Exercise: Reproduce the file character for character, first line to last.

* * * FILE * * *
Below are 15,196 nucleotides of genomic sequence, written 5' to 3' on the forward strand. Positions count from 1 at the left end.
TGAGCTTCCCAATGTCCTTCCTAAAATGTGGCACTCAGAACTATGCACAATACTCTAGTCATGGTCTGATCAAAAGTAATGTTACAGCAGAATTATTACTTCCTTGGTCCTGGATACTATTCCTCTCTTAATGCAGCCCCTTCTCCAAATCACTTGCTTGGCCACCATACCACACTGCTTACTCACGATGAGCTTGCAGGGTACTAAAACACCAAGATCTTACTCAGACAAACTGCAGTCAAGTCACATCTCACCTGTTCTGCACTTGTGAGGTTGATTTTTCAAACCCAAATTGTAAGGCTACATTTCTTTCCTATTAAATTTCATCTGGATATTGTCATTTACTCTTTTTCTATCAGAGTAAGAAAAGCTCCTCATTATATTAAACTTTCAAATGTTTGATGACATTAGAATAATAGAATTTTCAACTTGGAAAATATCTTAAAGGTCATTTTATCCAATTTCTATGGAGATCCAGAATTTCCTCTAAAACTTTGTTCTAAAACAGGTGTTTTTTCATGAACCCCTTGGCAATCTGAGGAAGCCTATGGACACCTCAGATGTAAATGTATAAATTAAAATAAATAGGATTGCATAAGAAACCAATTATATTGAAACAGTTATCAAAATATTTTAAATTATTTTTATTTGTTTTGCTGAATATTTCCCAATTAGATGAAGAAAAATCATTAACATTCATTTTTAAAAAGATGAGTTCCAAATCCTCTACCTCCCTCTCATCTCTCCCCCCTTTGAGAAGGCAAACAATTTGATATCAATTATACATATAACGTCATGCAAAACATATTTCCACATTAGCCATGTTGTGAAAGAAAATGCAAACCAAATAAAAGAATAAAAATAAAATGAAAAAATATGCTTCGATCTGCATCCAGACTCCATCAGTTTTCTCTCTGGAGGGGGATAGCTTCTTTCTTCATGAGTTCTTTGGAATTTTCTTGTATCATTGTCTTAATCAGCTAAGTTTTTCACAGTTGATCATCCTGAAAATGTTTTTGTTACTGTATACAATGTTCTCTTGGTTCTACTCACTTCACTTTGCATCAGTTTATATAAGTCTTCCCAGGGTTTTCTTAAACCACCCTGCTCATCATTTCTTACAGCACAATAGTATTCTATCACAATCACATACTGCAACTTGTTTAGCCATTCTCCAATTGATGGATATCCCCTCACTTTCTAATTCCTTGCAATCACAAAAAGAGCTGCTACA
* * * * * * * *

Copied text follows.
Below are 15,196 nucleotides of genomic sequence, written 5' to 3' on the forward strand. Positions count from 1 at the left end.
TGAGCTTCCCAATGTCCTTCCTAAAATGTGGCACTCAGAACTATGCACAATACTCTAGTCATGGTCTGATCAAAAGTAATGTTACAGCAGAATTATTACTTCCTTGGTCCTGGATACTATTCCTCTCTTAATGCAGCCCCTTCTCCAAATCACTTGCTTGGCCACCATACCACACTGCTTACTCACGATGAGCTTGCAGGGTACTAAAACACCAAGATCTTACTCAGACAAACTGCAGTCAAGTCACATCTCACCTGTTCTGCACTTGTGAGGTTGATTTTTCAAACCCAAATTGTAAGGCTACATTTCTTTCCTATTAAATTTCATCTGGATATTGTCATTTACTCTTTTTCTATCAGAGTAAGAAAAGCTCCTCATTATATTAAACTTTCAAATGTTTGATGACATTAGAATAATAGAATTTTCAACTTGGAAAATATCTTAAAGGTCATTTTATCCAATTTCTATGGAGATCCAGAATTTCCTCTAAAACTTTGTTCTAAAACAGGTGTTTTTTCATGAACCCCTTGGCAATCTGAGGAAGCCTATGGACACCTCAGATGTAAATGTATAAATTAAAATAAATAGGATTGCATAAGAAACCAATTATATTGAAACAGTTATCAAAATATTTTAAATTATTTTTATTTGTTTTGCTGAATATTTCCCAATTAGATGAAGAAAAATCATTAACATTCATTTTTAAAAAGATGAGTTCCAAATCCTCTACCTCCCTCTCATCTCTCCCCCCTTTGAGAAGGCAAACAATTTGATATCAATTATACATATAACGTCATGCAAAACATATTTCCACATTAGCCATGTTGTGAAAGAAAATGCAAACCAAATAAAAGAATAAAAATAAAATGAAAAAATATGCTTCGATCTGCATCCAGACTCCATCAGTTTTCTCTCTGGAGGGGGATAGCTTCTTTCTTCATGAGTTCTTTGGAATTTTCTTGTATCATTGTCTTAATCAGCTAAGTTTTTCACAGTTGATCATCCTGAAAATGTTTTTGTTACTGTATACAATGTTCTCTTGGTTCTACTCACTTCACTTTGCATCAGTTTATATAAGTCTTCCCAGGGTTTTCTTAAACCACCCTGCTCATCATTTCTTACAGCACAATAGTATTCTATCACAATCACATACTGCAACTTGTTTAGCCATTCTCCAATTGATGGATATCCCCTCACTTTCTAATTCCTTGCAATCACAAAAAGAGCTGCTACA